The Truth About Specs (And Why You Should Invest In Yours)

Chris Lees 1st Feb 2018
3 min read

API Specifications Best Practice

Over my years at FixSpec, I've talked to well over a hundred people who either read or write API specifications as part of their day job. And I can summarise all of their feedback in a single word.


How do writers feel about the quality of their own specs? Blah.

What about the job of updating them? Blah.

How do developers rate the quality and accuracy of the average spec they receive? Blah.

The fact is that as an industry, we have sleep-walked into a situation where our expectations for API documents are really quite low. It doesn't take much to shine — just make it accurate, write it in plain English, and maybe give a few examples.

Talk to most developers in fact and - after a little cajoling - they typically admit that they don't really read them at all, but instead merely skim through them. The problem is most acute in FIX I find, where developers simply flick through to find the FIX version number and then start firing in canned messages.

This nonchalance leaves some spec authors wondering why they should prioritise investing energy in specs if nobody actually reads them and their helpdesks have to keep answering the same basic question again and again and again. So what’s the answer? Throw in the towel and not bother writing or updating specs anymore? Of course not - that would be absurd!

The goal should be to make your spec as complete and accurate as possible so that you can (politely) keep referring customers back to it and let them help themselves. The secret to success here is one very important but commonly-overlooked fact - developers want to read the documentation in a different way to how you want to write it.

To understand this, put yourselves in the shoes of a developer in a customer or vendor. You don’t know how all of your funky functionality works, and you don’t know what any of your three-letter acronyms mean. You just have the PDF and your manager has told you to code to it urgently. So what would you like to see? Examples always help. Maybe a glossary of terms. If it is a FIX-based interface, where do you deviate from FIX standards or other FIX interfaces that they may know or understand? If it is a non-FIX interface, describe how to maintain a connection and form messages. Are there sections of your spec that are incomplete, incorrect or simply too boring to read?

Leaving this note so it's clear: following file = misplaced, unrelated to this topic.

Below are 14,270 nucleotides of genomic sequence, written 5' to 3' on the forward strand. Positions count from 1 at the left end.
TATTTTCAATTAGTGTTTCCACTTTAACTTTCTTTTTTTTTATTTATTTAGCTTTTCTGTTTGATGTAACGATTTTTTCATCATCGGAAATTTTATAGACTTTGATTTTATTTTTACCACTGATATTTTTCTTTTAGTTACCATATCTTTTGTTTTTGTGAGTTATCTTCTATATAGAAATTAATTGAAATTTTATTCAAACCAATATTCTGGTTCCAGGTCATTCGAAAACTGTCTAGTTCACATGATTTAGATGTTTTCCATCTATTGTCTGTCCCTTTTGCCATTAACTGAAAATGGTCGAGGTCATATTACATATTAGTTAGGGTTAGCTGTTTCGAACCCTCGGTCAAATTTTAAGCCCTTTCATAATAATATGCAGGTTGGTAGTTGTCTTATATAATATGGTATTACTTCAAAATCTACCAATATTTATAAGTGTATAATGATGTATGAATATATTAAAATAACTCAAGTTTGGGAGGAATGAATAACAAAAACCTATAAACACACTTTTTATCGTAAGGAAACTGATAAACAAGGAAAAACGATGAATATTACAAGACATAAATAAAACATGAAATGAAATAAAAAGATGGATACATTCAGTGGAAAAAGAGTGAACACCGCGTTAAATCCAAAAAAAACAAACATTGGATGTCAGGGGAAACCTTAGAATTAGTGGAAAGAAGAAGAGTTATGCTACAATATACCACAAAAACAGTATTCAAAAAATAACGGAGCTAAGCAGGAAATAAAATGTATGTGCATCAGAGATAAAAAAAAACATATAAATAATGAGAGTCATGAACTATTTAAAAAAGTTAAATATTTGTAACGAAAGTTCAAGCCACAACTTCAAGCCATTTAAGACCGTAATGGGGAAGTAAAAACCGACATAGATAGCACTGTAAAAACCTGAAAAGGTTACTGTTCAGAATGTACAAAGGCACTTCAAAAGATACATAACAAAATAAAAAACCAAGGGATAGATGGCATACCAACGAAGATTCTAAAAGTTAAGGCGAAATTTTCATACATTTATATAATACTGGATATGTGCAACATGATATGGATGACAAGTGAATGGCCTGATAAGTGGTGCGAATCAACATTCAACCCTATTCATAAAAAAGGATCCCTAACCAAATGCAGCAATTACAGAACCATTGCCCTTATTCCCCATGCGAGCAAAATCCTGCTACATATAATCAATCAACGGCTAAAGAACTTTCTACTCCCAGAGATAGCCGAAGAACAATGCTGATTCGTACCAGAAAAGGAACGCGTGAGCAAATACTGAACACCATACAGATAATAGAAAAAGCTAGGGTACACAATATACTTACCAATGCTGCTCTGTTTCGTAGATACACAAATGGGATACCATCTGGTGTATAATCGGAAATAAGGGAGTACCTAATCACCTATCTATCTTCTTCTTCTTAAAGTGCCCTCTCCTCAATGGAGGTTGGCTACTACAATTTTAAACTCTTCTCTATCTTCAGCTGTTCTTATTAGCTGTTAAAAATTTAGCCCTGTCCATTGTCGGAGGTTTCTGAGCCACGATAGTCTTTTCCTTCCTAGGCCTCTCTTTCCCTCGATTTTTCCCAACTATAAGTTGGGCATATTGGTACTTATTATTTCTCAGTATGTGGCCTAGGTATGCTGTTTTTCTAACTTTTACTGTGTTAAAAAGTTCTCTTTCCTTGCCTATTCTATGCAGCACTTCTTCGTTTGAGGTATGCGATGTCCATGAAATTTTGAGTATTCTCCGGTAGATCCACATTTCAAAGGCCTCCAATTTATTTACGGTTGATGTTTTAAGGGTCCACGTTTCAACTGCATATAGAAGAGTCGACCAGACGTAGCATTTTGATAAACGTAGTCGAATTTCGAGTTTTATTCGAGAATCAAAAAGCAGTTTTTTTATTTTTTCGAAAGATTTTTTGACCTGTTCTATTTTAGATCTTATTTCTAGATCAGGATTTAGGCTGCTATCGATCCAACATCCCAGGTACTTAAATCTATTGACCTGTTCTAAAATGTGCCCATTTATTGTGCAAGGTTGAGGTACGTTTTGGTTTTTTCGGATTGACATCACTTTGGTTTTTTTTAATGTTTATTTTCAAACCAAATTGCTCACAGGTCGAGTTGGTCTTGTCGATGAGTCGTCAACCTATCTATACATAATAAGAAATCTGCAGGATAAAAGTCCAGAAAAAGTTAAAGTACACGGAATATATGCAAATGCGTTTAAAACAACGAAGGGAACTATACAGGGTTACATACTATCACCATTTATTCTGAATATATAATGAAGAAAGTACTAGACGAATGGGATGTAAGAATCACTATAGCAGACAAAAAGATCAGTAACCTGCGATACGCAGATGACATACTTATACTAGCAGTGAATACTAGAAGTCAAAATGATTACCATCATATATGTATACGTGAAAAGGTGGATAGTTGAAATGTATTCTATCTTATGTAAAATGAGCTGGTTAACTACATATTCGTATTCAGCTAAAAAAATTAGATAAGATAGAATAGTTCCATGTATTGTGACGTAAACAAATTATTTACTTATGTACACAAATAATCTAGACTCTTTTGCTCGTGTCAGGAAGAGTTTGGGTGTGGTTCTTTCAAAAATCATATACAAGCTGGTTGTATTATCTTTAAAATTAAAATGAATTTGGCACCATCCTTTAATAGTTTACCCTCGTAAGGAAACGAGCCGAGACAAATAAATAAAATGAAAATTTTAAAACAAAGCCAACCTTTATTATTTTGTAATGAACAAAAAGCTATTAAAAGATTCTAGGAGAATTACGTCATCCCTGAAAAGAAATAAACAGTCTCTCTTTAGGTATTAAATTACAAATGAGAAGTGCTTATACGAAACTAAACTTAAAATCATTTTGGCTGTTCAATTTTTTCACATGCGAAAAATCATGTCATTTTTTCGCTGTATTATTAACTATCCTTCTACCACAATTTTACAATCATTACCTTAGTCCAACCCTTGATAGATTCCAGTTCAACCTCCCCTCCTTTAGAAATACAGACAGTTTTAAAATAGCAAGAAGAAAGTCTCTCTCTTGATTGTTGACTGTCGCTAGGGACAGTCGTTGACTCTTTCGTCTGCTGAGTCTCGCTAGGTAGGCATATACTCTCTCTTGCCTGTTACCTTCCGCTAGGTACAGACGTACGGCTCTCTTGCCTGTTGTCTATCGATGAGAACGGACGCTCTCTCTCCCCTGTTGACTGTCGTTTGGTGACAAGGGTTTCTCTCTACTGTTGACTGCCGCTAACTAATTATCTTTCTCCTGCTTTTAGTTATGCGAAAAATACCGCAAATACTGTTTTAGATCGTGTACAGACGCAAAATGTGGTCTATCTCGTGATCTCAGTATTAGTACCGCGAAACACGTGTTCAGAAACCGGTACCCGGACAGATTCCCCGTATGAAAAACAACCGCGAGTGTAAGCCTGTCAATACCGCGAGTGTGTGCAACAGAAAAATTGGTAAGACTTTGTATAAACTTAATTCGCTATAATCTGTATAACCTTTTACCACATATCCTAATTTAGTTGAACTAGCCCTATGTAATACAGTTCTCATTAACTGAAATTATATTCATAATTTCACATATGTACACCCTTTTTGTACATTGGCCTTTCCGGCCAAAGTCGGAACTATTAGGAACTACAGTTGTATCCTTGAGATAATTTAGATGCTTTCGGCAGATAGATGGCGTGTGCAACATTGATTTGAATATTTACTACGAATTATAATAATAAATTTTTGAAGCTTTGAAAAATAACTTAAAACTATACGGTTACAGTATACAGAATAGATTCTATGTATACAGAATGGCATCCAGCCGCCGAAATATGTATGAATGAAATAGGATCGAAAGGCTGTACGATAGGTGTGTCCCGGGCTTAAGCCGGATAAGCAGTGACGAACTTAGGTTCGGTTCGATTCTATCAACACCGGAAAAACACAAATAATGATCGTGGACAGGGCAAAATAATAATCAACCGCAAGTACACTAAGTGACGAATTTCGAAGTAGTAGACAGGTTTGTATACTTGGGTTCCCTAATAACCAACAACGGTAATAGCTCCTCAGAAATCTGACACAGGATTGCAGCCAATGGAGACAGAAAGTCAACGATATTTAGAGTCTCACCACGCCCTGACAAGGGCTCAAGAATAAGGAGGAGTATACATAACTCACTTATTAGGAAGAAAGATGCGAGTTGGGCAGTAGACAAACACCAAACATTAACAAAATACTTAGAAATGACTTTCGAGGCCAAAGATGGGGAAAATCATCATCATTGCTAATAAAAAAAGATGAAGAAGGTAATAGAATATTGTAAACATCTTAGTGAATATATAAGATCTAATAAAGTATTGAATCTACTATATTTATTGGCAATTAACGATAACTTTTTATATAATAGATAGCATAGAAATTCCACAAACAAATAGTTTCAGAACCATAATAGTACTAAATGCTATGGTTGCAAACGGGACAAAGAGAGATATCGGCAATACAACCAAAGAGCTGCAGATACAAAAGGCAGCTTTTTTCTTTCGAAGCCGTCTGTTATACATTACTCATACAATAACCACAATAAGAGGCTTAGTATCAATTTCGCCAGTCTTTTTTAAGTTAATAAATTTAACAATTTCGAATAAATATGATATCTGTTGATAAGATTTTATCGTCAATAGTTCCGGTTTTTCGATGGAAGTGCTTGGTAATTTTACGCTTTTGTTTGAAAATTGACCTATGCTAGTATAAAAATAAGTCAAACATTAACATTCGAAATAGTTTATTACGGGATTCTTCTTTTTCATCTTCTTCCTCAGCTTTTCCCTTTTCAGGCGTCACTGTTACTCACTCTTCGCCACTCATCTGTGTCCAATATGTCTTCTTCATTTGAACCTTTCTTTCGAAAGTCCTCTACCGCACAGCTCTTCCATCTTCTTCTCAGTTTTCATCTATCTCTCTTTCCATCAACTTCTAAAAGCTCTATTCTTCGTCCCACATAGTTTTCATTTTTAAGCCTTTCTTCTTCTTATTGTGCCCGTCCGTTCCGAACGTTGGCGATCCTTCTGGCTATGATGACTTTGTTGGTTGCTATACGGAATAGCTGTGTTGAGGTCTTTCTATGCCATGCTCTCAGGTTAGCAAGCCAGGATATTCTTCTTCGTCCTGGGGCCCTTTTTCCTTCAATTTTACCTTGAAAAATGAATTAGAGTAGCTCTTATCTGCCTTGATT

Not sure what developers may want? Here are some simple suggestions to find out:

  • Start a simple spreadsheet for your helpdesk and onboarding team to log spec-related questions as they come in. Review it regularly to find common points of clarification.
  • Nobody likes reading massive chunks of text, and so important details can get lost. Try to break large sections down or highlight important sections.
  • Why not add a Frequently Asked Questions section to your document to hit the most common issues.
  • Have an honest conversation with a customer about how what they think about your documentation (or sent it to FixSpec and we would be happy to give you our thoughts).

This exercise should highlight simple, quick changes to your spec that we believe will more than pay for themselves in terms of time saved later answering the same question again and again - you just need to trust the process and do it.

And remember, if the average specification is just "blah" you should quickly see tangible benefits from a small investment. Let us know how it goes.

PS. Some readers may question whether moving to electronic specifications is the answer here. We are fans of moving to electronic specs for a host of reasons - more on that later - but the fact is that unless you invest in the accuracy and completeness of existing specs, then it is likely that you will end up with a poor electronic spec. So we see the tidy-up process described here as a foundation for migrating to electronic specs in the future.

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